We later passed this man’s theory by another one of our biblical studies colleagues, a feminist scholar, who disagreed vigorously.  Looking over the work of our first colleague, she quickly became convinced that “L” was actually two women:  one a lesbian Marxist Ecuadoran and the other a bi-sexual Freudian Jew from the Czech Republic, both of whom shared a deep hatred of capitalist men, she insisted.



            



       
         Who are that man?

“Wow,” I thought, “there’s so much more going on here than I thought.”  “Which one of them did the translation of Dante?” I asked the first biblical scholar, somewhat naively, as it turns out. 

“If I had to guess,” said our colleague, “I would say it was likely L, probably with some help from E2, but it’s more likely that none of them did.” 

“How’s that?” I asked. 

“Well, since it’s well known that Matthew didn’t write Matthew, that Mark didn’t write Mark, and that Shakespeare didn’t write Shakespeare,” replied my colleague, “it’s very unlikely that ‘Esolen’ translated anything by ‘Esolen.’” 

“But then, who did translate the ‘Esolen’ translation of Dante?” I asked out loud before I could stop myself.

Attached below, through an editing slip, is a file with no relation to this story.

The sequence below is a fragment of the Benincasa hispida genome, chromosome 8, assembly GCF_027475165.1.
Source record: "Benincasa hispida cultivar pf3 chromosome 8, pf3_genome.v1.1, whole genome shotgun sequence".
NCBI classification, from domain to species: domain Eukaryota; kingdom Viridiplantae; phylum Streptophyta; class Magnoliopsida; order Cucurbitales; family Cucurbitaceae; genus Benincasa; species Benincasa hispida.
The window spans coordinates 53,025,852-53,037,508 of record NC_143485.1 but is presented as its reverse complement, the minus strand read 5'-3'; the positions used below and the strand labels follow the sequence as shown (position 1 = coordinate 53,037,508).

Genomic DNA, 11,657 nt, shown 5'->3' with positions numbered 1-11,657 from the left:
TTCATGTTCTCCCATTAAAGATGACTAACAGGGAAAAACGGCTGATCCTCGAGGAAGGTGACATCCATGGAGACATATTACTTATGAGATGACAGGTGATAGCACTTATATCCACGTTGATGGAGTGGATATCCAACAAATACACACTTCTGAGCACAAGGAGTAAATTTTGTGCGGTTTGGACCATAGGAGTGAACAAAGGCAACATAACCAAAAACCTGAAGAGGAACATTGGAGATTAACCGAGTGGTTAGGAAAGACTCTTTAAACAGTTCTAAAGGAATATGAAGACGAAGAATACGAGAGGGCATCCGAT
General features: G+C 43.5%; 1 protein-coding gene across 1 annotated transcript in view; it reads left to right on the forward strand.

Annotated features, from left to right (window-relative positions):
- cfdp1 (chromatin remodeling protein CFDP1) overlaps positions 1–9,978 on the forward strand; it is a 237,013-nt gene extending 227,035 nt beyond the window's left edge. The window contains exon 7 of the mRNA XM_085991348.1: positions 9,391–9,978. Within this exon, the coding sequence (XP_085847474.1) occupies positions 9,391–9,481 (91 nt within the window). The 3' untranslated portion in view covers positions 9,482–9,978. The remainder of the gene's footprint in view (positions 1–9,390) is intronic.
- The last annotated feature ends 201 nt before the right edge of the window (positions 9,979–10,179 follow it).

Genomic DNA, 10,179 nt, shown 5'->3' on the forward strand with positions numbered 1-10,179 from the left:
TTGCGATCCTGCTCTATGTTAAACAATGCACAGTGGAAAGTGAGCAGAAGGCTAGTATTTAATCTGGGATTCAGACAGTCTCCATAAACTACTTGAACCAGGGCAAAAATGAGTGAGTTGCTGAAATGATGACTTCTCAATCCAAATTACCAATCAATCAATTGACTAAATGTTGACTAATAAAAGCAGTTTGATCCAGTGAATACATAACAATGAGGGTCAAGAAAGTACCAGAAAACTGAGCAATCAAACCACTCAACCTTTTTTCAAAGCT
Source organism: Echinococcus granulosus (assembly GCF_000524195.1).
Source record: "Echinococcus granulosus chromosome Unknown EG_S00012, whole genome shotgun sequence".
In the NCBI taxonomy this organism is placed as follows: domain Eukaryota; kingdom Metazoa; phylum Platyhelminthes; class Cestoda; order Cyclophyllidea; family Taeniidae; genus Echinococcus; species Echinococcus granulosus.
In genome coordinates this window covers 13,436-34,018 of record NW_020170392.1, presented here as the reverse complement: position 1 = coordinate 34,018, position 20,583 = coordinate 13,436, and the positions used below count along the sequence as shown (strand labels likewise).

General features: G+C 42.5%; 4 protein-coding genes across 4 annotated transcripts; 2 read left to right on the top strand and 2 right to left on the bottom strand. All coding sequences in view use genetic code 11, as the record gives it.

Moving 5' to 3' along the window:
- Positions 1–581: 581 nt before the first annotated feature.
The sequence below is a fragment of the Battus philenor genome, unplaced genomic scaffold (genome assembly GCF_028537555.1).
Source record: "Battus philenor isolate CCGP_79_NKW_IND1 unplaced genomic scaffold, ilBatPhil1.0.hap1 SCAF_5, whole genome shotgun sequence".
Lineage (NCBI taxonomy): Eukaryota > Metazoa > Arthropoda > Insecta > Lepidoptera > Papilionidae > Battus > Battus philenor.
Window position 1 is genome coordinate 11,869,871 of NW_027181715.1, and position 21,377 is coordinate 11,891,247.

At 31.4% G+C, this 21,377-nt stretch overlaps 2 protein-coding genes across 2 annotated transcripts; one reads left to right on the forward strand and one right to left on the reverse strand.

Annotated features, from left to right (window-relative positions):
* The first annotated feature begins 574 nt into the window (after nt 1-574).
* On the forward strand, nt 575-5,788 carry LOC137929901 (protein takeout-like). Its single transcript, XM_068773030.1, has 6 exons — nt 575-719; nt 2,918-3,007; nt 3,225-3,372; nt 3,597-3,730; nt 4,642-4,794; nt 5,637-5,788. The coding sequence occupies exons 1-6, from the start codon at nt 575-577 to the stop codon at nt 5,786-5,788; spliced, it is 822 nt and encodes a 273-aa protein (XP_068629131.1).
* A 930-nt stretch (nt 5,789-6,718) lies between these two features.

“Someone else,” my colleague said dryly, with no small amount of exasperation. 

“But this seems strange to me,” I said.  “A whole host of people writing one thing or under one name?  Are there any other examples of this kind of multiple authorship?”

“Of course there are,” said my priest friend, breaking back into the conversation, happy to have had his position on the “Esolen” question so gloriously confirmed by the rich resources of modern critical scholarship.  “There’s the well-known group of eight Jesuits who, working round the clock, produce the endless articles and books that appear under the name ‘James Schall.’  Then there was the even stranger case of the ten writers who published novels, mystery stories, popular articles, and cutting-edge Thomistic scholarship under the name ‘Ralph McInerny.’  And don’t even get me started on the three guys at Amherst who all publish under the name ‘Hadley Arkes.’”

“Yes, yes,” I said, “this all make a lot of sense now.  In fact, it makes a lot more sense than thinking that one person could have written all those different things.” 

Feeling pleased to have been dispossessed of my childish naiveté, I paid off the bet to my priest friend.  “Here you go,” I said, handing over the five dollars I owed him.  “I feel pretty silly now.  But I’m glad to have learned something.”   

“Anthony Esolen,” whoever you really are, you can’t fool me anymore.  I know you don’t really exist, that you don’t really teach at Providence College, that you aren’t really “married,” don’t really have any “children,” and haven’t really “written” anything.  You’re a committee of people, a small cottage industry in fact, that produces more written works than any human being possibly could.  I will feel guilty and intimidated no more.